Jacinda Ardern faced numerous crises in office, including the 2019 Christchurch terrorist attack and the coronavirus pandemic.Credit…Kerry Marshall/Getty Images
Ardern bows out
After more than five years in power, Jacinda Ardern said that she would resign as New Zealand’s prime minister in early February, before the end of her second term. In a surprise announcement, she said that she no longer had “enough in the tank” to do the job.
New Zealand’s youngest prime minister in 150 years, Ardern, 42, became a global emblem of liberalism. Her pronounced feminism and emphasis on a “politics of kindness” set her apart from her more bombastic male counterparts.
But she faced deepening political challenges at home, with an election looming in October. Her Labour Party has been lagging behind the center-right National Party in polls for months. This weekend, the party will elect a new leader, but Ardern has no obvious successor.
Quotable: “I believe that leading a country is the most privileged job anyone could ever have, but also one of the more challenging,” Ardern said. “You cannot and should not do it unless you have a full tank, plus a bit in reserve for those unexpected challenges.”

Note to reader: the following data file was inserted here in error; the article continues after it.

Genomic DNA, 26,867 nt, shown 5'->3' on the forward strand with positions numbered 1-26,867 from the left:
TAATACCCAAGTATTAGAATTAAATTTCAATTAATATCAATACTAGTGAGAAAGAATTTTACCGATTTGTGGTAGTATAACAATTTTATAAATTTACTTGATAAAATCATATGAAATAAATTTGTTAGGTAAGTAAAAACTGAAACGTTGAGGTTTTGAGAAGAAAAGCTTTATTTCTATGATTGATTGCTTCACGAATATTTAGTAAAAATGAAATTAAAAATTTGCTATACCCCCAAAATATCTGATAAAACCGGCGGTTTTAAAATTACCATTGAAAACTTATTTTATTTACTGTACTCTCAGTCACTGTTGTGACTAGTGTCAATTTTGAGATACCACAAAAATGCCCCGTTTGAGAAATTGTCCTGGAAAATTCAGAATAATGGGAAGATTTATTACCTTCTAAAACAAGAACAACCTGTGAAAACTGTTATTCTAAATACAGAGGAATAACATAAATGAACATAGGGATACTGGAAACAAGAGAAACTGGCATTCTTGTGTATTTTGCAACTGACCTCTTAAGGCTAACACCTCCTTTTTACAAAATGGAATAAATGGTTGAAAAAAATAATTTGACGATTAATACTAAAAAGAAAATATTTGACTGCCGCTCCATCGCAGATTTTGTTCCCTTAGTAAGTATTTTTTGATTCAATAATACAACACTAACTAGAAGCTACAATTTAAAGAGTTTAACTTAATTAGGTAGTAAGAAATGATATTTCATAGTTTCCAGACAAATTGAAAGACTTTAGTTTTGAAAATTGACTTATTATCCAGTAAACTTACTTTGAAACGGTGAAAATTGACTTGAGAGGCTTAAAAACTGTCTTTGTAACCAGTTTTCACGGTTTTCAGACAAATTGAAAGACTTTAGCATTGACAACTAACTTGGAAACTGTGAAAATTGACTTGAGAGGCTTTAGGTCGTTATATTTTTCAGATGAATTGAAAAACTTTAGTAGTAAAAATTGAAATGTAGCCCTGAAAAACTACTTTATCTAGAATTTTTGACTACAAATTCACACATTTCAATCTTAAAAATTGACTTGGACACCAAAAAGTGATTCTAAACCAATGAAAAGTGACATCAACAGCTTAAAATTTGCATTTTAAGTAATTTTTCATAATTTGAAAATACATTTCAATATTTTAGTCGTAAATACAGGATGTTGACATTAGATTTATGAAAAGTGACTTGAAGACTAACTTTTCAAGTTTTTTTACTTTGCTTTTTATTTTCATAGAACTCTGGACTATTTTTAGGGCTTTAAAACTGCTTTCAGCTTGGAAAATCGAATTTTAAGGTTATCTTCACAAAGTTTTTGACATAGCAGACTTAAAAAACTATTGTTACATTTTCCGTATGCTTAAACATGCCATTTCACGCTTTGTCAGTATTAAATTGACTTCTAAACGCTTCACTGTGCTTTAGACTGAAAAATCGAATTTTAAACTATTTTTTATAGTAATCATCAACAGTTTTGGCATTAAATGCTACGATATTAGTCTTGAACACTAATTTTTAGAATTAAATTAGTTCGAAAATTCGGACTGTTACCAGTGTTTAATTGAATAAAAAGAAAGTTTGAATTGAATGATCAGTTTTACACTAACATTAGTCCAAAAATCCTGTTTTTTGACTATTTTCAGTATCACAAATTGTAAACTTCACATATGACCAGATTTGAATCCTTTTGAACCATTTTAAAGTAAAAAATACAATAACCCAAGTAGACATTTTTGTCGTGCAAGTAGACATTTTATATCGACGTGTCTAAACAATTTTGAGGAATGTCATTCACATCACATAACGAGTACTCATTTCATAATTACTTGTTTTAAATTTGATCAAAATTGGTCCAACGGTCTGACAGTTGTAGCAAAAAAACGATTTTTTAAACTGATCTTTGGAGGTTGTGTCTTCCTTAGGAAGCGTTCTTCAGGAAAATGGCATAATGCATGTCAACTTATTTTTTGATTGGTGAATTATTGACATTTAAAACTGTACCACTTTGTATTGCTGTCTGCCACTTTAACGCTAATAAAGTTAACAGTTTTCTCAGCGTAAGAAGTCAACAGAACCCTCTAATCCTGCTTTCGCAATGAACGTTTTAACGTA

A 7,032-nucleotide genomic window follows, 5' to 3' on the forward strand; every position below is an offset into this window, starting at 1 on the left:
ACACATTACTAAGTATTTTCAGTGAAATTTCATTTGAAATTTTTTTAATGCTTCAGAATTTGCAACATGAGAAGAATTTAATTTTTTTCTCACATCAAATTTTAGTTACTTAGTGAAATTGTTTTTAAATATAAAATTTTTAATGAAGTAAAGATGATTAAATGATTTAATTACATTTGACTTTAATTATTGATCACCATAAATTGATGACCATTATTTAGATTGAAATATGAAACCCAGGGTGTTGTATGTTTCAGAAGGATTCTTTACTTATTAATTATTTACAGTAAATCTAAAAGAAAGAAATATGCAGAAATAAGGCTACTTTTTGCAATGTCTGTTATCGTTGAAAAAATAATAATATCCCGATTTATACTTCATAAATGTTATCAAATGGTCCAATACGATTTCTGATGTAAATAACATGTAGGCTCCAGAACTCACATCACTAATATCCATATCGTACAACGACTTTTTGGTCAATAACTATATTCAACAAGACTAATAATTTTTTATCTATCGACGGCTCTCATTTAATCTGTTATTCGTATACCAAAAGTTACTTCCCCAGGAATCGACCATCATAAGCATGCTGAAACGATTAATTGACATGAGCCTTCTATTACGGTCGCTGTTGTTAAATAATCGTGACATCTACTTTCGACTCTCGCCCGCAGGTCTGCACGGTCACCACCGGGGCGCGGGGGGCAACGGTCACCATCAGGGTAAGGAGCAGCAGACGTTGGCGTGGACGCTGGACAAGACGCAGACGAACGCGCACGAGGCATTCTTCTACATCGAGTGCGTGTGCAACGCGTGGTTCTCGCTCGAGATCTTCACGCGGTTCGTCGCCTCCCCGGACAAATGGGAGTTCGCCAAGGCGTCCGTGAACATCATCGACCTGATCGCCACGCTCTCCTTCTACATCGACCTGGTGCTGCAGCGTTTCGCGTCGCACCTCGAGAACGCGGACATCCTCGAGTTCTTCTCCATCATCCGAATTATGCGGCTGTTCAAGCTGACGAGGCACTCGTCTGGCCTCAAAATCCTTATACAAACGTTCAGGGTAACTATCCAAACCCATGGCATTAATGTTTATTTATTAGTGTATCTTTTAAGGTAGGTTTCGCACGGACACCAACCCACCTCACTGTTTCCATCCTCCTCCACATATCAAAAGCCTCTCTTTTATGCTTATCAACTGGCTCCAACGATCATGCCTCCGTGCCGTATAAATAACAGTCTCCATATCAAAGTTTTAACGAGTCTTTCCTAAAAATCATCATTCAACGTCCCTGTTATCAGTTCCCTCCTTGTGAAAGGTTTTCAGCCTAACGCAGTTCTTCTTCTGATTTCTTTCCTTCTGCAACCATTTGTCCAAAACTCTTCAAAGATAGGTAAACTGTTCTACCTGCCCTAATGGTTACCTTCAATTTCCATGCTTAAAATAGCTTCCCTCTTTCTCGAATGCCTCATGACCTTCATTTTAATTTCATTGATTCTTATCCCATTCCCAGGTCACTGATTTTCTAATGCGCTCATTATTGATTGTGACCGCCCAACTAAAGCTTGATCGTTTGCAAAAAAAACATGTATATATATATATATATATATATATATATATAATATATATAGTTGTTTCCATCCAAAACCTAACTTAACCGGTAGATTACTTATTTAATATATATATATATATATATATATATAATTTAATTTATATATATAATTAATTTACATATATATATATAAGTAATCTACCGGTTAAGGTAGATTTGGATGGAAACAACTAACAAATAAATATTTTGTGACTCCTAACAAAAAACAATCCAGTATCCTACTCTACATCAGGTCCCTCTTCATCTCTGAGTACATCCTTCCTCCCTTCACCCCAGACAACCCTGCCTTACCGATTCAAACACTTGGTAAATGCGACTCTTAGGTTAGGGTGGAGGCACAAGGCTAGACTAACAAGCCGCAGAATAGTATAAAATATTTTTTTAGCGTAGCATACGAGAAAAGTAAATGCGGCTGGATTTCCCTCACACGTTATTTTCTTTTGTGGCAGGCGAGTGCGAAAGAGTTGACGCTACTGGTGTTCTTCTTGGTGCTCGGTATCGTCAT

Analysis: The pandemic may have been her undoing, our Sydney bureau chief writes. Her administration’s reliance on extended lockdowns hurt the economy and spurred an online backlash. Threats against her increased as she became a target for those who saw vaccine mandates as a rights violation.
U.S. hits its debt limit
The U.S. reached its $31.4 trillion debt cap yesterday, which is the total amount it can borrow. The country is now gearing up for a bitter partisan battle over raising the cap.
Failure to do so could be catastrophic. It would mean that the U.S. would not be able to pay its bills and may be unable to meet its financial obligations, possibly even defaulting on its debt. That could plunge the U.S. into a deep recession and has the potential to cause a global financial crisis.